OK, so it seems to be the case that this species, uh this Nightcap Oak, is not very good at spreading. However, it seems, though we can’t be sure, that it’s very good at persisting as a population. Uh, uh, we, uh, there-there’re some indications to suggest that the population of the Nightcap Oak has not declined over the last, uh, y’know, many hundreds of years. So, it’s stayed quite stable; it-it’s not a remnant of some huge population that has dwindled in the last few hundred years for some reason. It’s not necessarily a species in retreat. OK, so it cannot spread very well but it’s good at maintaining itself. It’s rare but it’s not disappearing. OK, the next thing we might wanna ask about a plant like that is what chances does it have to survive into the future. Let’s look at that.

——————————————————————————-

TRACK 47 TRANSPRIPT

Narrator

Listen to a conversation between a student and a professor.

Student

Professor Martin?

Professor

Hi, Lisa—what can I do for you?

Student

Well, I’ve been thinking about, you know, what you were saying in class last week? About how we shouldn’t wait until the last minute to find an idea and get started working on our term paper?

Professor

Good, good. And have you come up with anything?

Student

Well, yeah, sort of—see, I’ve never had a linguistics class before, so I was sort of… I mean, I was looking over the course description, and a lot of the stuff you’ve described there, I just don’t know what it’s talking about, you know? Or what it means. But there was one thing that really did jump out at me …

Professor

Yes…?

Student

The section on dialects? ‘Cause, like, that’s the kind of thing that’s always intrigued me, you know?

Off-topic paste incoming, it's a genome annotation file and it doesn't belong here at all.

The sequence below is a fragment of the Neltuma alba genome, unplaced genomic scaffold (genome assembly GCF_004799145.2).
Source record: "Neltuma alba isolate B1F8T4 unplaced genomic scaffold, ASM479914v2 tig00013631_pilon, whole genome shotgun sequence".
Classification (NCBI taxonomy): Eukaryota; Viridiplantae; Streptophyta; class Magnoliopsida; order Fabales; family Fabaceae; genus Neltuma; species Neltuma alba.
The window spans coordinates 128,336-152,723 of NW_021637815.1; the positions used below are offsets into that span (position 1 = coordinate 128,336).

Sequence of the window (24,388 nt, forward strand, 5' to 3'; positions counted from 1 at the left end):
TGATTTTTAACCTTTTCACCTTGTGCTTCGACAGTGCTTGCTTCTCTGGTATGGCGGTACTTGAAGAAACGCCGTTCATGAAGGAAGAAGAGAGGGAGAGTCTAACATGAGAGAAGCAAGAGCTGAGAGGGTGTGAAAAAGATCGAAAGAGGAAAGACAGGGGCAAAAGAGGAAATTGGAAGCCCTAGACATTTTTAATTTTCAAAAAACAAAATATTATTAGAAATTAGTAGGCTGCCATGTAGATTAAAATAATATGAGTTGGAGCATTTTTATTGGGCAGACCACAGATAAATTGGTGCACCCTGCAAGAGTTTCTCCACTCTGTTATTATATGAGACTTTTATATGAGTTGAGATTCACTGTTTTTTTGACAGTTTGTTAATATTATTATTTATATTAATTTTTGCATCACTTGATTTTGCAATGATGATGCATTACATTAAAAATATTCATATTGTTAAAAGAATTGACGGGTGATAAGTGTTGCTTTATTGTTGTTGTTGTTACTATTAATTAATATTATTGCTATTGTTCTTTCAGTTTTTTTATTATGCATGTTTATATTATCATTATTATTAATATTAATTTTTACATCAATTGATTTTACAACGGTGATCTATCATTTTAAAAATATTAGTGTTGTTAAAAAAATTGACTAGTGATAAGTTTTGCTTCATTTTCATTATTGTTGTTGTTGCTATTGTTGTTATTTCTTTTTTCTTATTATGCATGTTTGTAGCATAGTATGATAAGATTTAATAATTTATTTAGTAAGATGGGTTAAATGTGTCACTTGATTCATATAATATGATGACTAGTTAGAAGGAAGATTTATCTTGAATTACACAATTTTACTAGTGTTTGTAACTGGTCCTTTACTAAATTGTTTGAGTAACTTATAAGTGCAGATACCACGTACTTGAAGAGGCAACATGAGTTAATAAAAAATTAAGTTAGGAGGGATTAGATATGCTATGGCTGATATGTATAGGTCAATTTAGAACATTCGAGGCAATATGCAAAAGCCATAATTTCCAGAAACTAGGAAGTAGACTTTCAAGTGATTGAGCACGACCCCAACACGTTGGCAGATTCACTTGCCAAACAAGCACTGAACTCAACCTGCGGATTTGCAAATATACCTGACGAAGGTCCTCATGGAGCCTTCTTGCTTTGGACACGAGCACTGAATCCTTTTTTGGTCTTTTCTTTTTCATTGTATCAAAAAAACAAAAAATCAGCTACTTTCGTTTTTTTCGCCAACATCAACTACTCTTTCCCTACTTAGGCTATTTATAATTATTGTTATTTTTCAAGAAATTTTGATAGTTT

Professor

Well, that’s certainly an interesting topic, but you may not realize, I mean, the scope

Student

Well, especially now, ’cause I’ve got, like, one roommate who’s from the South, and another one from New York, and we all talk, like, totally different, you know?

Professor

Yes, I understand, but…

BuUhen I was noticing, like, we don’t really get into this till the end of the semester, you know? So I…

Professor

So you want some pointers where to go for information on the subject? Well, you could always start by reading the chapter in the book on sociolinguistics; that would give you a basic understanding of the key issues involved here.

Student

Yeah, that’s what I thought! So I started reading the chapter, you know—about how everyone speaks some dialect of their language? And I’m wondering, like, well, how do we even manage to understand each other at all?

Professor

Ah! Yes, an interesting question. You see …

Student

So then I read the part about “dialect accommodation”—you know, the idea that people tend to adapt their speaking to make it closer to the speech of whoever they’re talking to. And I’m thinking, yeah, / do that when I talk with my roommates! And w.th- out even thinking about it or anything, you know?

Professor         .

OK, all right—”dialect accommodation” is a more manageable sort of topic …

Student

So I was thinking, like, I wonder just how much other people do the same thing? I mean, there’s students here from all over the place; does everyone change the way they talk to some degree, depending on who they’re talking to?

Professor

You’d be surprised!

Student

So anyway, my question is, do you think it’d be OK if I did a project like that for my term paper? You know, find students from different parts of the country, record them talking to each other in different combinations, report on how they accommodate their speech or not, that kind of thing?

Professor

Tell you what, Lisa: Write me up a short proposal for this project—how you re going to carry out the experiment and everything, a-a design plan-and I think this’ll work out just fine!